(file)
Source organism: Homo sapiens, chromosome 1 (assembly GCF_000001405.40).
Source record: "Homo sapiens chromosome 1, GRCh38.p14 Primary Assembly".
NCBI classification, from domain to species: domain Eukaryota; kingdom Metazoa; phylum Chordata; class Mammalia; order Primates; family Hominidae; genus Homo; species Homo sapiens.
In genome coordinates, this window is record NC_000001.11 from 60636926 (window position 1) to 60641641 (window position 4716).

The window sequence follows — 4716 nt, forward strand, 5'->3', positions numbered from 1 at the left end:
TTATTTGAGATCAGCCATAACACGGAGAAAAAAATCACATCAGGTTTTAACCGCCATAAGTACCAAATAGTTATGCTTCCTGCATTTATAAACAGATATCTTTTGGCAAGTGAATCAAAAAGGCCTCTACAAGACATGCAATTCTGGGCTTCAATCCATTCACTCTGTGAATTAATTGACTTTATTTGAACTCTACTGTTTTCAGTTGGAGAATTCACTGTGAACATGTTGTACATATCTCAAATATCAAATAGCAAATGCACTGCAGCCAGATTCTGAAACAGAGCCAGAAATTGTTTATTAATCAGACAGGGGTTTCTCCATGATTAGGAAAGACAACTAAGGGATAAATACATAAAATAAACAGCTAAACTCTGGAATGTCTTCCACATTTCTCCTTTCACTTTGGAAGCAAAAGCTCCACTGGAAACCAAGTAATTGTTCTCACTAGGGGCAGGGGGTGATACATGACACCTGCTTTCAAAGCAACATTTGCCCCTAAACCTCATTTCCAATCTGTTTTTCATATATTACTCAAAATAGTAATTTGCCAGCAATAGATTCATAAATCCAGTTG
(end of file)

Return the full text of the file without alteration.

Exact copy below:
Source organism: Homo sapiens, chromosome 1 (assembly GCF_000001405.40).
Source record: "Homo sapiens chromosome 1, GRCh38.p14 Primary Assembly".
NCBI classification, from domain to species: domain Eukaryota; kingdom Metazoa; phylum Chordata; class Mammalia; order Primates; family Hominidae; genus Homo; species Homo sapiens.
In genome coordinates, this window is record NC_000001.11 from 60636926 (window position 1) to 60641641 (window position 4716).

The window sequence follows — 4716 nt, forward strand, 5'->3', positions numbered from 1 at the left end:
TTATTTGAGATCAGCCATAACACGGAGAAAAAAATCACATCAGGTTTTAACCGCCATAAGTACCAAATAGTTATGCTTCCTGCATTTATAAACAGATATCTTTTGGCAAGTGAATCAAAAAGGCCTCTACAAGACATGCAATTCTGGGCTTCAATCCATTCACTCTGTGAATTAATTGACTTTATTTGAACTCTACTGTTTTCAGTTGGAGAATTCACTGTGAACATGTTGTACATATCTCAAATATCAAATAGCAAATGCACTGCAGCCAGATTCTGAAACAGAGCCAGAAATTGTTTATTAATCAGACAGGGGTTTCTCCATGATTAGGAAAGACAACTAAGGGATAAATACATAAAATAAACAGCTAAACTCTGGAATGTCTTCCACATTTCTCCTTTCACTTTGGAAGCAAAAGCTCCACTGGAAACCAAGTAATTGTTCTCACTAGGGGCAGGGGGTGATACATGACACCTGCTTTCAAAGCAACATTTGCCCCTAAACCTCATTTCCAATCTGTTTTTCATATATTACTCAAAATAGTAATTTGCCAGCAATAGATTCATAAATCCAGTTG